The West

Jihadists spell out message in blood

Jihadists in Iraq have cemented their reputation for brutality by boasting of slaughtering 1700 soldiers and tweeting a picture of what they say is the decapitated head of a police officer.

The tweet said: "This is our football, it's made of skin #World Cup."

The claims fit a pattern of jihadist military gains marked by extreme and bloodthirsty cruelty.

According to the United Nations, summary executions of civilians, Iraqi soldiers and police included 17 in one street alone.

In one video, fighters knock on the door of a Sunni police major before handcuffing him, blindfolding him and decapitating him.

The fighters are mostly masked and black-clad, but one man is never shy. For those unfortunate enough to cross him, the face of Shakir Wahiyib is often the last they will see.

He stars in a series of grisly jihadist videos, including one in which three men are executed after failing his "Koranic quiz".

Wahiyib is one of the few publicly identified leaders of the shadowy movement that has swept through northern Iraq.

The group generally instructs followers to keep their faces masked to minimise the chances of being tracked down by the Iraqi Government.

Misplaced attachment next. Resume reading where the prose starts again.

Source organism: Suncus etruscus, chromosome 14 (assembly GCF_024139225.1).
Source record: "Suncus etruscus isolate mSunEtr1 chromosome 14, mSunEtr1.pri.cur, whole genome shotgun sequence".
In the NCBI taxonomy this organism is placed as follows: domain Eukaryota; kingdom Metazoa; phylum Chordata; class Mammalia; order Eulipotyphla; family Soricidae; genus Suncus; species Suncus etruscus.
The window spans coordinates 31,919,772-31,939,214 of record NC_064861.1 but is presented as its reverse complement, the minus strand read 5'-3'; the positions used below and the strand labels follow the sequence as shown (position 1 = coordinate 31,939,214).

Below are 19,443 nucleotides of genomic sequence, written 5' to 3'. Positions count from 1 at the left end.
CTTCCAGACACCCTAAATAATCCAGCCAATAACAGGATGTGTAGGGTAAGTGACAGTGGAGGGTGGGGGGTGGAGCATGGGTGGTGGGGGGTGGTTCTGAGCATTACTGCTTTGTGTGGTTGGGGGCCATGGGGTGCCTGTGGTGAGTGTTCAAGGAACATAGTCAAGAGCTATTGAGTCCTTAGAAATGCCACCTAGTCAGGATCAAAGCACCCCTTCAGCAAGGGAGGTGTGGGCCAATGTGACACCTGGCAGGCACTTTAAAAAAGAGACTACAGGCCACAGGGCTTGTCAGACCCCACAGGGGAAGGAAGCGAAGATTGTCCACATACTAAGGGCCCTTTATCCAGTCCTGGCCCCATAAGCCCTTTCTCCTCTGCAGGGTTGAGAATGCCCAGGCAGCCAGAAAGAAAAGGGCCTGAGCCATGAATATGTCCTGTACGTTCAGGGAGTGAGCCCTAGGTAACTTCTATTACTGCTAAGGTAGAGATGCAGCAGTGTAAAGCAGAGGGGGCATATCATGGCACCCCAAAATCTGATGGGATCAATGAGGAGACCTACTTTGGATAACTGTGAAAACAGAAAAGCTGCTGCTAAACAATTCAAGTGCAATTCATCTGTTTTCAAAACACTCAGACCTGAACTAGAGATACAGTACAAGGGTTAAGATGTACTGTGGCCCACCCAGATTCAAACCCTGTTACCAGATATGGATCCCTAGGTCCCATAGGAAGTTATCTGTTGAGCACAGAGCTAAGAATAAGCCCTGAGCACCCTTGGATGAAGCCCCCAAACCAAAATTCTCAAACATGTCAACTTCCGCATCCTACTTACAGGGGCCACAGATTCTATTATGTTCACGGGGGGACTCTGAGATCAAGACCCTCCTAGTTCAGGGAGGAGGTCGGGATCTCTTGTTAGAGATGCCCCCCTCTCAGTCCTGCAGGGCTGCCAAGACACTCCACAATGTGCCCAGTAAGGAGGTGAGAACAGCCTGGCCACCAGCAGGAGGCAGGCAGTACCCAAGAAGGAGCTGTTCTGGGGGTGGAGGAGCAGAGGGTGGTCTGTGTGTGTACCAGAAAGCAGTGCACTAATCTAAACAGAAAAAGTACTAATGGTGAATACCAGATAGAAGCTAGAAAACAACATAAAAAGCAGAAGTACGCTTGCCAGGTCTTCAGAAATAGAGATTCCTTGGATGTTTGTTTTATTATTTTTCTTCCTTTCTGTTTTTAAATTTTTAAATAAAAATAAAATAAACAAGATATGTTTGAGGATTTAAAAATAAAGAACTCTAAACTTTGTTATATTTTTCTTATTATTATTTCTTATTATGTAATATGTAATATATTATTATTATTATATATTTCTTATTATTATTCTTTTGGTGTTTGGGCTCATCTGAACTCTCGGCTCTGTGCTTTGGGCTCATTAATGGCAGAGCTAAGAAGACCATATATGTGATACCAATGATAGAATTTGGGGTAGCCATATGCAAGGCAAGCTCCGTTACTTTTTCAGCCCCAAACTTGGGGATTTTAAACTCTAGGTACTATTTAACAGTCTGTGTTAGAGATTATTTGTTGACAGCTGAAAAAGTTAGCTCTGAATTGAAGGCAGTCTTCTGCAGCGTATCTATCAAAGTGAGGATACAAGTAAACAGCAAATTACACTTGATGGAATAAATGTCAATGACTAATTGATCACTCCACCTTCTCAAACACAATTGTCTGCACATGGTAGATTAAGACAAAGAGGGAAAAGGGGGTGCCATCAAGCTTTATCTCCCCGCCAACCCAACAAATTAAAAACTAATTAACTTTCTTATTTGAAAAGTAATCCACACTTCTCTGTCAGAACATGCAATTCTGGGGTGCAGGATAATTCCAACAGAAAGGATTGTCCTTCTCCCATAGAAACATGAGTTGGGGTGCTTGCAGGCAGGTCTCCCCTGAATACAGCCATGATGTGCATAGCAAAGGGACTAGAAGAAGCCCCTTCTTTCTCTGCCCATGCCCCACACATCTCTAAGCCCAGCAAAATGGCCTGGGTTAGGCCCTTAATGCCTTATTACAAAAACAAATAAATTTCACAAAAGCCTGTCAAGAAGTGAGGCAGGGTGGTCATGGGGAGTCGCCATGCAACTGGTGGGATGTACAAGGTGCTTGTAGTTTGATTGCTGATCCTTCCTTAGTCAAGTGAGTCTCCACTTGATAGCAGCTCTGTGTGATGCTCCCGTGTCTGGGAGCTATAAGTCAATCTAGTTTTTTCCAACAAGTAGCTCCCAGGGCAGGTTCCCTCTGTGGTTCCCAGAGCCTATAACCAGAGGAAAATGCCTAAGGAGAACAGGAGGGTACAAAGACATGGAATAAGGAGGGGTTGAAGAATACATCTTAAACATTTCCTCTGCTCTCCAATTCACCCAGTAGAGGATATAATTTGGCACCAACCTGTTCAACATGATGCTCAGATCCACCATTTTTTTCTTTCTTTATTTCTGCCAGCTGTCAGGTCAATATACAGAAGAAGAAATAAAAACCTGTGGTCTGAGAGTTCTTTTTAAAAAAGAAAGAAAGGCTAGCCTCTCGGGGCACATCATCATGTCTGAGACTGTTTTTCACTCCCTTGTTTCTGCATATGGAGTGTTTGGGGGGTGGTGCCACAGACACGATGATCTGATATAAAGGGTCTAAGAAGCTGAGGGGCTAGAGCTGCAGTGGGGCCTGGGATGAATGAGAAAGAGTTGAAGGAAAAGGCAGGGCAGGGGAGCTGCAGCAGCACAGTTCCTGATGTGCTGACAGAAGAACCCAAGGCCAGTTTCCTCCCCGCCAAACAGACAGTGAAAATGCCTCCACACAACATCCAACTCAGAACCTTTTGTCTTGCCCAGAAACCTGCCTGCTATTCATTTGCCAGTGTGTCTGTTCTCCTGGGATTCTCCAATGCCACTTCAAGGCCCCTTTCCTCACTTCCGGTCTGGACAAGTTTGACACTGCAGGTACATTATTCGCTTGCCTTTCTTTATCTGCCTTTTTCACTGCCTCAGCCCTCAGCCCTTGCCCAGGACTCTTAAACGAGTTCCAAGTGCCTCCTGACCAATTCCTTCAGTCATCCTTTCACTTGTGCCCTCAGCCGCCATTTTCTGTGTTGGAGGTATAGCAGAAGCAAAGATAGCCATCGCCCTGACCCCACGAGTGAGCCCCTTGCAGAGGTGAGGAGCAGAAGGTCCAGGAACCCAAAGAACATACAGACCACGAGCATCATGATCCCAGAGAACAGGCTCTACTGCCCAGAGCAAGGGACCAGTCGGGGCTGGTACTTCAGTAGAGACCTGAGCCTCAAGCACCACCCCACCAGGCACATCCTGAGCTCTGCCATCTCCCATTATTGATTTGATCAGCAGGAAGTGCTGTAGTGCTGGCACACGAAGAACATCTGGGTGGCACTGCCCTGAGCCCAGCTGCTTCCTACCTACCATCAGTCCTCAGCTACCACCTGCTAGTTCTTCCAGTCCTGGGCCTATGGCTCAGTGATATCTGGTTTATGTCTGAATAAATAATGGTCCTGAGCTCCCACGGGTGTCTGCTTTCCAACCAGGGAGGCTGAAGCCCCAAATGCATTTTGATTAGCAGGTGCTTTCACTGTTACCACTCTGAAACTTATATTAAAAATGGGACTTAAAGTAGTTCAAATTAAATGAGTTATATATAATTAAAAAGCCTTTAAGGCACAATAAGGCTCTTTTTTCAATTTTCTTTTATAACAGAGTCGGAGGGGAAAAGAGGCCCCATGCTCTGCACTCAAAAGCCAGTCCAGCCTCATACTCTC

Its commander-in-chief, Abu-Bakr al-Baghdadi, is even said to disguise himself while meeting fellow commanders. Yet Wahiyib appears to show no such concern as he grins for the cameras with his underlings.

Images of him posing with machineguns and interrogating prisoners may be more than a personal vanity project. They appear to be an attempt by an otherwise anonymous organisation to graft a human face on to its campaign of terror.

Officials in Iraq's Anbar province have put a $50,000 bounty on Wahiyib's head. "He is dangerous and cunning," Colonel Yassin Dwaij, a senior provincial police officer, said.

Wahiyib gained notoriety when internet footage emerged last northern summer in which he is shown ordering the deaths of three Syrian truck drivers.

After asking if they belonged to the Alawite sect of Syrian President Bashar al-Assad, he questions them on their religious knowledge. He then orders them to kneel, before a militiaman kills them with machinegun fire.

The West Australian

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